The Prophet told his Companions: “I leave you two things. The Koran, and my Way.” Indeed, there are many things that a written book cannot deal with, or can cover only implicitly. These are made explicit by the Prophet’s exemplar as a living, breathing human being, by his words and deeds (sunnah).
Of course, Moslems stop short of deifying their Prophet, but clearly they otherwise hold him in the highest regard. They accept him as the best of men, as the best Moslem, and therefore as their role model. And this is as it should be: to reduce the Messenger of God to the status of a postman, who came, delivered God’s message, and left, is to radically misunderstand the office of prophethood. A person chosen by God for this task, though human, can be no ordinary man. A prophet represents humanity to God and God to humanity. Just think of Moses, and it will become clear how difficult this is.
Christians love and revere Jesus. Buddhists love and revere the Buddha. Certainly Moslems are entitled to love and revere Mohammed.
This also implies that Traditions attributed to the Prophet that exhibit less-than-exemplary ethics are of dubious truthfulness, even if they may appear in canonical collections of Traditions (the “Six Books”). The Koran is the only book for which God vouchsafes divine protection. The Prophet himself advised us to consult our hearts, and to reject any Tradition that leaves us with a queasy feeling. I have said this before and I will say it again: Any report—no matter how authentic or reliable it may be deemed—that represents the Prophet as having less than perfect ethics, is automatically suspect. Over the centuries until the Traditions were compiled, spurious Traditions seem to have crept in, despite the compilers’ best efforts. These, however, are in a tiny minority, so that in practice, the collections are by and large reliable.
I have said this before and I will say it again: Any report—no matter how authentic or reliable it may be deemed—that represents the Prophet as having less than perfect ethics, is automatically suspect.
The Prophet in Sufism
Sufism is the deeper understanding of the Koran and the Traditions. The purpose of Sufism is to take human beings and make them better, to improve them and, ideally, to perfect them, to make them “Perfect Humans” (insan al-kâmil). For Sufis also, the Prophet is the archetype of the Perfect Human, the example to be imitated and emulated.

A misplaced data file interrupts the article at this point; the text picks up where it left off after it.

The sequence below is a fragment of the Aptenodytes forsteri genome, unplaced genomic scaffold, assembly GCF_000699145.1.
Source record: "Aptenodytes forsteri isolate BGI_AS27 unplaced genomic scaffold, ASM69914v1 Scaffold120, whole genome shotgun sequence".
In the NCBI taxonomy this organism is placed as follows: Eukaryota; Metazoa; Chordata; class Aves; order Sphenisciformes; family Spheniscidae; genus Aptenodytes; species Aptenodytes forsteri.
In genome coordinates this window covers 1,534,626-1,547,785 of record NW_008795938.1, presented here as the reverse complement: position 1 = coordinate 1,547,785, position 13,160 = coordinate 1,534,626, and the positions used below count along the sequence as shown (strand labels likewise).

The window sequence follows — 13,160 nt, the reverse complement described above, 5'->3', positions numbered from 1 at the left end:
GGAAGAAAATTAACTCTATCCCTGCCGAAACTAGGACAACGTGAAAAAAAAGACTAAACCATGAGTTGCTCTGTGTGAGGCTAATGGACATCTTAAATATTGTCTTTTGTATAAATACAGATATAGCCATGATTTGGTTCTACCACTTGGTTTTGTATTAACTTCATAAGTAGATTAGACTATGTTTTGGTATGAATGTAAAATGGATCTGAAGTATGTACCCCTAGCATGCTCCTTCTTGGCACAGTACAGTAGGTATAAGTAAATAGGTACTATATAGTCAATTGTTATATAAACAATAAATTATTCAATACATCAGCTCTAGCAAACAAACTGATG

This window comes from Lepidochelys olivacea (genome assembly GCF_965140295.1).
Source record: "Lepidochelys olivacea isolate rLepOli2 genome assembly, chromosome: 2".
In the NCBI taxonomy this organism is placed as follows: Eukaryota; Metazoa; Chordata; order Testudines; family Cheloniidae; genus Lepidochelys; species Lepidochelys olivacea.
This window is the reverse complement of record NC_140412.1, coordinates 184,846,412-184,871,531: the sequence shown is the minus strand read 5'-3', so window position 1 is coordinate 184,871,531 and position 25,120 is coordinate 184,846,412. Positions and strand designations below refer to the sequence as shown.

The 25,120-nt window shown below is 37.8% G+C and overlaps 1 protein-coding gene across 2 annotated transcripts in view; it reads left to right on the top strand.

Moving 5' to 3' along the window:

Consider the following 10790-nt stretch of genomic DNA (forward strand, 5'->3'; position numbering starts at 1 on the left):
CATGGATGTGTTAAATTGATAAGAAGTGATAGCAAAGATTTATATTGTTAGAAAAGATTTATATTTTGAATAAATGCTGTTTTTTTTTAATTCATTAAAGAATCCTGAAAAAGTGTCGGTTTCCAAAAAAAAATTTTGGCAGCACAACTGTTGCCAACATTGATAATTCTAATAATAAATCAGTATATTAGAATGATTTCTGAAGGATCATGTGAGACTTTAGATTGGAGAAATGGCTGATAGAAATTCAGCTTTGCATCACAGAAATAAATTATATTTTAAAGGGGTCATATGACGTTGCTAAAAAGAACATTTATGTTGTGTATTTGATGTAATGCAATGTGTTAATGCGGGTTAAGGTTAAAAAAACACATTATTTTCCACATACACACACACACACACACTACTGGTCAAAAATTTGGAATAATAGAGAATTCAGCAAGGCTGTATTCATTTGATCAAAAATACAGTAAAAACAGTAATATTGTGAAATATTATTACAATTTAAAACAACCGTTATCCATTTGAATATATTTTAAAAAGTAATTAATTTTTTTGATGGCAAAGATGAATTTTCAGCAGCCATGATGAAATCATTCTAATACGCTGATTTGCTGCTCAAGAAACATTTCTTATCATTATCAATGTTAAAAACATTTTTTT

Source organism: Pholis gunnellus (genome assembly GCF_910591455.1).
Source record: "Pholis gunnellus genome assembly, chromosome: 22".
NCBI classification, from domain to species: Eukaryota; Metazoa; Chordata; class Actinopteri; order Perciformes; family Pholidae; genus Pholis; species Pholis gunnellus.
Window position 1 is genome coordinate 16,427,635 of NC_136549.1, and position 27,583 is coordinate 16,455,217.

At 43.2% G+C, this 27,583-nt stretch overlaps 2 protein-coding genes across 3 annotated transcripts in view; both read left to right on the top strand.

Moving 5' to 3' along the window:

Master Ahmet Kayhan will someday come to be recognized as the Saint of the Age. Based on long years of close association, I and many others can testify to the fact that he was free of flaws. If one who was the most accomplished follower of the Prophet in our times had no personality blemishes, it stands to reason that the one who was followed must have been even more impeccable.
Every religion has had its role model for the improvement of human beings. The historical/biographical circumstances of a particular human being rarely disclose much regarding the wisdom s/he possesses. Only as one delves into the details do certain indications become apparent. The broad outlines of the life of the Prophet, or indeed of any prophet, may conceal more than they reveal.
In a purported Holy Tradition, God tells the Prophet: “If not for you, I would not have created the heavens.” (2) In the Koran, God also says: “We have not sent you, except as a mercy to the worlds” (21:107).
The following Turkish Sufi couplets highlight the importance of the Prophet for Sufism:
everything stands with God
From the mirror of Mohammed
God always is seen.
Mohammed was the outcome of love